Troopers rip belligerent BLM protester from vehicle, arrest defiant road-blockers near Seattle

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Troopers with the Washington State Patrol were forced to literally rip a Black Lives Matter protester from his vehicle after he refused to follow their commands to exit the vehicle to be placed under arrest for blocking an interstate.

Video of the arrest as well as other clips of the protest went viral on social media on Friday after scores of troopers were called to clear I-5 Friday morning.

In one clip posted by Seattle resident and citizen journalist Katie Daviscourt, a small group of protesters is seen blocking the southbound lane of I-5 while playing musical instruments, dancing, and chanting.

In another, a man is refusing to exit his vehicle after being told by WSP officers that he is under arrest for illegally blocking traffic.

Finally, troopers are pushed to forcibly remove the man from his vehicle, as a black female taunts and harasses officers at one point calling a black trooper a “house n***a.”

**Warning: Strong language

“You are a f***ing house n***a! You are a house n***a!” she yelled.

At one point, the woman claims that they are in Seattle and it’s legal to protest in the streets. But a trooper responded, “This isn’t Seattle,” noting further there are different regulations governing interstates.

Reports said that the protest began around 10:30 a.m. local time. In all, troopers arrested nine people and impounded their vehicles.

Eventually, traffic backed up to Bellevue, The Stranger reported, adding that troopers confirmed there was a three-vehicle collision that occurred in the northbound lane caused by the protest.

“The information I have is the distraction of the freeway being shut down in the [southbound] lanes was a contributing factor in this collision,” Trooper Rick Johnson told the site in an email.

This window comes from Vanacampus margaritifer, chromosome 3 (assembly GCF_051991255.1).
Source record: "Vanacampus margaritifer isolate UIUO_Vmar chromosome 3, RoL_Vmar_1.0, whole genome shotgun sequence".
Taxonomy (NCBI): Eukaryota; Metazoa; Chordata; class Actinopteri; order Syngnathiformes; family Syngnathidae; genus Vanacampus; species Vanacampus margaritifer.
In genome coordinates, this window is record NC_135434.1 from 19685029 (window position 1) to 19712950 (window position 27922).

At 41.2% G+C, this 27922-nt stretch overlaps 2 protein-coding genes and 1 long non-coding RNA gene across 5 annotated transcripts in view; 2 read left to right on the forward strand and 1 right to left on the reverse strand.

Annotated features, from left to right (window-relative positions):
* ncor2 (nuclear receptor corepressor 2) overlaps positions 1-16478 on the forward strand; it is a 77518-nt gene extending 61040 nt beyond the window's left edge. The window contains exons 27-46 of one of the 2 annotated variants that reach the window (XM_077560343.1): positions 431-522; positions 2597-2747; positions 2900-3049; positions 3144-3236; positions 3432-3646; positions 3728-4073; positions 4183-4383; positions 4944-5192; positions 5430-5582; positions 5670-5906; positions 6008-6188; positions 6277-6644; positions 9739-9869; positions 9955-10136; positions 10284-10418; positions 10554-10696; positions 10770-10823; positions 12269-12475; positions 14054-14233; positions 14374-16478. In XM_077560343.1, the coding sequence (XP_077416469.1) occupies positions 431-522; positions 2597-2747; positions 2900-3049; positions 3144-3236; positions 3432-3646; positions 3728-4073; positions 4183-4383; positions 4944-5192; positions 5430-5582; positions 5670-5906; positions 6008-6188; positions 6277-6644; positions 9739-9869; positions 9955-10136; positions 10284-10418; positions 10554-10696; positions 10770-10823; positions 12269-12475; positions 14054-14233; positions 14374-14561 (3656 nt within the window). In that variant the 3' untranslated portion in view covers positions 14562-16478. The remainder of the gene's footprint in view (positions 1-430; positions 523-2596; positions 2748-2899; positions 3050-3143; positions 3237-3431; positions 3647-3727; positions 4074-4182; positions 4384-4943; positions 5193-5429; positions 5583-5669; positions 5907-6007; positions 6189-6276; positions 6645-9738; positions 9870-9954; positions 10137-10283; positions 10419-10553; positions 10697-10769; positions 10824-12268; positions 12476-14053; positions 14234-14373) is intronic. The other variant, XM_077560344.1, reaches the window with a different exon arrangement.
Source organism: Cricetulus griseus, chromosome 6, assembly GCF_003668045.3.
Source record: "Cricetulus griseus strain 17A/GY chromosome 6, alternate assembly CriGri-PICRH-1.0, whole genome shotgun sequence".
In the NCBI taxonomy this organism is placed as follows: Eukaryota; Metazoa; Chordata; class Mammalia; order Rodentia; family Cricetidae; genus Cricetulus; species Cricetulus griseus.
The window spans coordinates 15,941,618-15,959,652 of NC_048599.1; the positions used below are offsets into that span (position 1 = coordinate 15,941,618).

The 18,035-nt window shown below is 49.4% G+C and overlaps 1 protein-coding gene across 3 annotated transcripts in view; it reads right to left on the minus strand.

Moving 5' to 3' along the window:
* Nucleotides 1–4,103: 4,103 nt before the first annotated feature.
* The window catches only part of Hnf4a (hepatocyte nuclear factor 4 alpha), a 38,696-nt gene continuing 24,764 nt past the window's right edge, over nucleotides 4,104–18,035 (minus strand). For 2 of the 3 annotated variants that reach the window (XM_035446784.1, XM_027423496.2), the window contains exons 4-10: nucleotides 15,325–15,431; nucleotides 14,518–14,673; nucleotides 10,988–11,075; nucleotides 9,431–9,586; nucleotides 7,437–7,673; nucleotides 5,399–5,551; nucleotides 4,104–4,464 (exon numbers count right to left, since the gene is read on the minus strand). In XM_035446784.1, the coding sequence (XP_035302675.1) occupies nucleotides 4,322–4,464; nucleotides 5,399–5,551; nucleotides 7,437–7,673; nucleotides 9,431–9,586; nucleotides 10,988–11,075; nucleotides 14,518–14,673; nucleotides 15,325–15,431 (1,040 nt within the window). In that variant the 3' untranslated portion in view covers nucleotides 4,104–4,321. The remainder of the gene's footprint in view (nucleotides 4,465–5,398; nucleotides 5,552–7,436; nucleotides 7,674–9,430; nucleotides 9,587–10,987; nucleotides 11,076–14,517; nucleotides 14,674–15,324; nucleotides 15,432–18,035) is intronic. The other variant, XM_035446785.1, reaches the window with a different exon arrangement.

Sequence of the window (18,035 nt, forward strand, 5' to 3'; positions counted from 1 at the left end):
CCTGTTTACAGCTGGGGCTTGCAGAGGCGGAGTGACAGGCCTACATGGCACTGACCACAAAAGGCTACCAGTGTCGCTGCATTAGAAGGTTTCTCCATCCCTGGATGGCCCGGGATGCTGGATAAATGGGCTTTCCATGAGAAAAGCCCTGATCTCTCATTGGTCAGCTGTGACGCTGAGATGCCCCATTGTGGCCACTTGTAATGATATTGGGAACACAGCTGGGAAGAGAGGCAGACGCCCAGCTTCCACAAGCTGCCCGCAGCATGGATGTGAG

The site further reported that protesters like to block traffic “to disrupt people living their day-to-day lives, and to bring the Black Lives Matter protest to where those people are.”

One protester said that the arrests and the impounding of vehicles wouldn’t prevent future demonstrations.

“They got some of our people, our cars, our property,” Elisha Ewing told The Stranger. “But we’ll be back at it. I’m literally breathing right now, and that’s protesting.”

Clearly, there is a difference between protesting on a street and blocking a highway in terms of risk.

Over the Fourth of July weekend, one person was killed and another seriously injured after a vehicle blew through a police barricade on I-5 during a protest.

WSP spokesman Capt. Ron Mead said that the incident should serve as a lesson for people who think blocking an interstate is a good idea.

“My hope is, as a result of this tragedy, protesters will reconsider their desire to be on the interstate because I cannot guarantee their safety, plain and simple,” he said at a news conference early Saturday.

At the time, NPR reported that there had been at least 50 incidents involving vehicles striking protesters, with one researcher claiming that many were the result of “right-wing extremists” targeting BLM demonstrators.

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Jon Dougherty

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